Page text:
Because the central issues in this 38-page decision, which are described in extensive factual detail, do not apply Delaware law for the most part we will give them short billing. Several references to Delaware law in footnotes are noteworthy, however.
For example, in footnote 72 the Court refers to the 2006 decision by the Delaware Supreme Court in the case of In re: Walt Disney Co. Derivative Litigation, 907 A.2d 693, 758 (Del. Ch. 2005) aff’d, 906 A.2d 27 (Del. 2006) for the statement of Delaware law that: “former directors and officers owe no fiduciary duties, and after [he was terminated] Ovitz cannot breach a duty he no longer has.”
Because the non-compete agreement involved in this case was governed by Virginia law, we will not discuss it on this blog devoted to Delaware corporate and commercial litigation.
The Court did apply Delaware law to the standards applied in the context of determining when a preliminary injunction will be granted. For purposes of the elements of irreparable harm and balance of the equities, the court determined that there was ample evidence that the employment of Zeinfeld by Brightstar was in violation of Zeinfeld’s non-compete agreement and would cause Simplexity imminent, irreparable harm.
The Court of Chancery explained that it has
consistently found a threat of irreparable injury in circumstances when a covenant-not-to-compete is breached.
The parties acknowledged in their agreement that any threatened breach of the non-compete clause would be irreparable harm. In Delaware, that contractual stipulation normally suffices to establish irreparable harm for the purposes of establishing the right to a preliminary injunction. Third, the record indicates that a potential screen, to prevent irreparable harm, would be ineffective. See footnotes 115 to 118 and related text.
The court also found that the balance of harms tips heavily in favor of Simplexity, and the harm to Simplexity would be difficult to mitigate absent an injunction. The court explained in great detail why that harm could not be prevented without an injunction.
In sum, the Court granted the motion for preliminary injunction, and required the plaintiff to file a bond in the amount of $350,000.
Charlotte Broadcasting v. Davis Broadcasting of Atlanta, C.A. No. 7793-VCG (Del. Ch. April 2, 2013).
What this case is about: This opinion dismissed a breach of contract claim due to a finding that the claims did not provide a basis for equitable jurisdiction in the Court of Chancery.
Very Short Overview
This short opinion is useful to remind practitioners that a simple breach of contract claim cannot be converted into an equitable matter within the limited jurisdiction of the Court of Chancery. The court will not allow a request for equitable relief to be used as a “kind of formulaic ‘open sesame’ to the Court of Chancery.” See footnote 10. Rather, the court will review the allegations of the complaint as a whole to determine the true nature of the claim. The court also reminds practitioners that unless the record indicates some special, traditional basis for equitable jurisdiction, or a statutory basis, the court generally does not have jurisdiction in a declaratory judgment action.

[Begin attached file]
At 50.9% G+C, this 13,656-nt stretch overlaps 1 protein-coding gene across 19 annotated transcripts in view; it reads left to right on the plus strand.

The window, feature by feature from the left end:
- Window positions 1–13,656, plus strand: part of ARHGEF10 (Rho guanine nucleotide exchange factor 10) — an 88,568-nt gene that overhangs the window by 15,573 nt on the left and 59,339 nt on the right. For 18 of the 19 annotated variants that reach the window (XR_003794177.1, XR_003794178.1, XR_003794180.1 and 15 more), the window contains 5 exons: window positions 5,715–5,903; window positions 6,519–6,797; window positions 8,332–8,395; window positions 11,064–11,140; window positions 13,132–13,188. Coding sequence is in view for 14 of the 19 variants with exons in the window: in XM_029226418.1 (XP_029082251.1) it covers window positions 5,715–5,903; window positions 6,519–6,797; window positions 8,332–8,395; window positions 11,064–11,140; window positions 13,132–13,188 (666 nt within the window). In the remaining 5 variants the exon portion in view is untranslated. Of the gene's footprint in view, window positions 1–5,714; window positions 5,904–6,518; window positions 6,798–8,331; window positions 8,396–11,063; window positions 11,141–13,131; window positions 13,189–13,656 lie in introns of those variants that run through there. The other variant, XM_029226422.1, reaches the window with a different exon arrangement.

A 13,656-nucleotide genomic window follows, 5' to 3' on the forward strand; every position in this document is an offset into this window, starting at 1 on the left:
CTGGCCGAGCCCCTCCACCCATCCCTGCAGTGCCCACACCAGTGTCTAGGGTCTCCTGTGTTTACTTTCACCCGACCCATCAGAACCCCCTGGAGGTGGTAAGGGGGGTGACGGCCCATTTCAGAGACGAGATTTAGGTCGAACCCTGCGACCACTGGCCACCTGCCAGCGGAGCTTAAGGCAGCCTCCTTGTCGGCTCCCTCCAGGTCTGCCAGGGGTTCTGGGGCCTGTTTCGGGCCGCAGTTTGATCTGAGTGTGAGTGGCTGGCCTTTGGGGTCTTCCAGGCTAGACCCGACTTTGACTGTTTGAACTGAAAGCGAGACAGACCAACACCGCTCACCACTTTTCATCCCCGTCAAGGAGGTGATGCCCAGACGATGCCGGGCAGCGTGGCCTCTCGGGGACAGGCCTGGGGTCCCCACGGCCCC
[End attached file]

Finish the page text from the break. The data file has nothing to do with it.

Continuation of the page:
Another helpful practice note: The Court of Chancery suggested that the plaintiff consider filing this case in, or transferring it to, the Delaware Superior Court, Delaware’s trial court of general jurisdiction (and “law court”), which this opinion observed, also has available expedited proceedings. See footnote 22 and case cited therein. Most practitioners in Delaware might not be aware of that procedural option in that court.
In sum, the court determined that complete relief was available at law. The court found that if it allowed the contractual claim to be converted to an equitable matter, that the Court of Chancery would no longer remain a court of limited jurisdiction and that: “That would be a meal this court cannot digest consistent with its constitutional role as a court of limited jurisdiction.”
Baden-Wurttenberg v. Walton Seattle Mezz Holdings VI-B, LLC, C.A. No. 7933-VCG (Del. Ch. April 1, 2013).
This decision applies the familiar first-filed rule, and on that basis stayed this action in favor of a prior-filed lawsuit in the state of Washington
Very Short Overview
This case involves the growing phenomenon in corporate litigation of multiple suits involving common facts proceeding simultaneously in multiple jurisdictions. Although the Court of Chancery has expressed a strong interest that Delaware has in adjudicating matters involving the internal affairs of corporate citizens, when a first-filed action does not involve Delaware law or the internal governance of a Delaware entity, the Court carefully considers principles of comity and judicial economy that might support deference to the court overseeing the first-filed action, particularly, as here: “Where that court has enjoined a Delaware plaintiff from taking actions that would impinge upon the operation of an order that the court has put in place.” See generally, McWane Cast Iron Pipe Corp. v. McDowell-Wellman Eng’g Co., 263 A.2d 281, 283 (Del. 1970).
Because this decision applies a well-settled rule and the facts are not especially noteworthy, and because the agreements involved in this case are governed by New York law, the reader is directed to the 29-page opinion if the latest iteration of the first-filed rule is of interest.